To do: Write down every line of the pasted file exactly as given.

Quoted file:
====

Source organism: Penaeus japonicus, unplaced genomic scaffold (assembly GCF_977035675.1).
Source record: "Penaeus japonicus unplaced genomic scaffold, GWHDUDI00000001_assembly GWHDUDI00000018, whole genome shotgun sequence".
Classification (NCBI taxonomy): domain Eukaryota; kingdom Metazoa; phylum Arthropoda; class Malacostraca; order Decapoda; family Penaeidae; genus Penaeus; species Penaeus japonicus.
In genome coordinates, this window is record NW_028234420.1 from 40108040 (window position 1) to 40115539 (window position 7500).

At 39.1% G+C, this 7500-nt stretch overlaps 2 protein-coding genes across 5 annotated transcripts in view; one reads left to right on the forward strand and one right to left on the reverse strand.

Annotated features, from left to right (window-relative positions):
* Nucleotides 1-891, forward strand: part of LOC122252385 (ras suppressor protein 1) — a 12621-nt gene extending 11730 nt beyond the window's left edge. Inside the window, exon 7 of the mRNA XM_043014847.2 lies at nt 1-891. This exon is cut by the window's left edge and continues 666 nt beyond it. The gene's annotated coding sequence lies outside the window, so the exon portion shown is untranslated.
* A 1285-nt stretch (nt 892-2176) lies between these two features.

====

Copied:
Source organism: Penaeus japonicus, unplaced genomic scaffold (assembly GCF_977035675.1).
Source record: "Penaeus japonicus unplaced genomic scaffold, GWHDUDI00000001_assembly GWHDUDI00000018, whole genome shotgun sequence".
Classification (NCBI taxonomy): domain Eukaryota; kingdom Metazoa; phylum Arthropoda; class Malacostraca; order Decapoda; family Penaeidae; genus Penaeus; species Penaeus japonicus.
In genome coordinates, this window is record NW_028234420.1 from 40108040 (window position 1) to 40115539 (window position 7500).

At 39.1% G+C, this 7500-nt stretch overlaps 2 protein-coding genes across 5 annotated transcripts in view; one reads left to right on the forward strand and one right to left on the reverse strand.

Annotated features, from left to right (window-relative positions):
* Nucleotides 1-891, forward strand: part of LOC122252385 (ras suppressor protein 1) — a 12621-nt gene extending 11730 nt beyond the window's left edge. Inside the window, exon 7 of the mRNA XM_043014847.2 lies at nt 1-891. This exon is cut by the window's left edge and continues 666 nt beyond it. The gene's annotated coding sequence lies outside the window, so the exon portion shown is untranslated.
* A 1285-nt stretch (nt 892-2176) lies between these two features.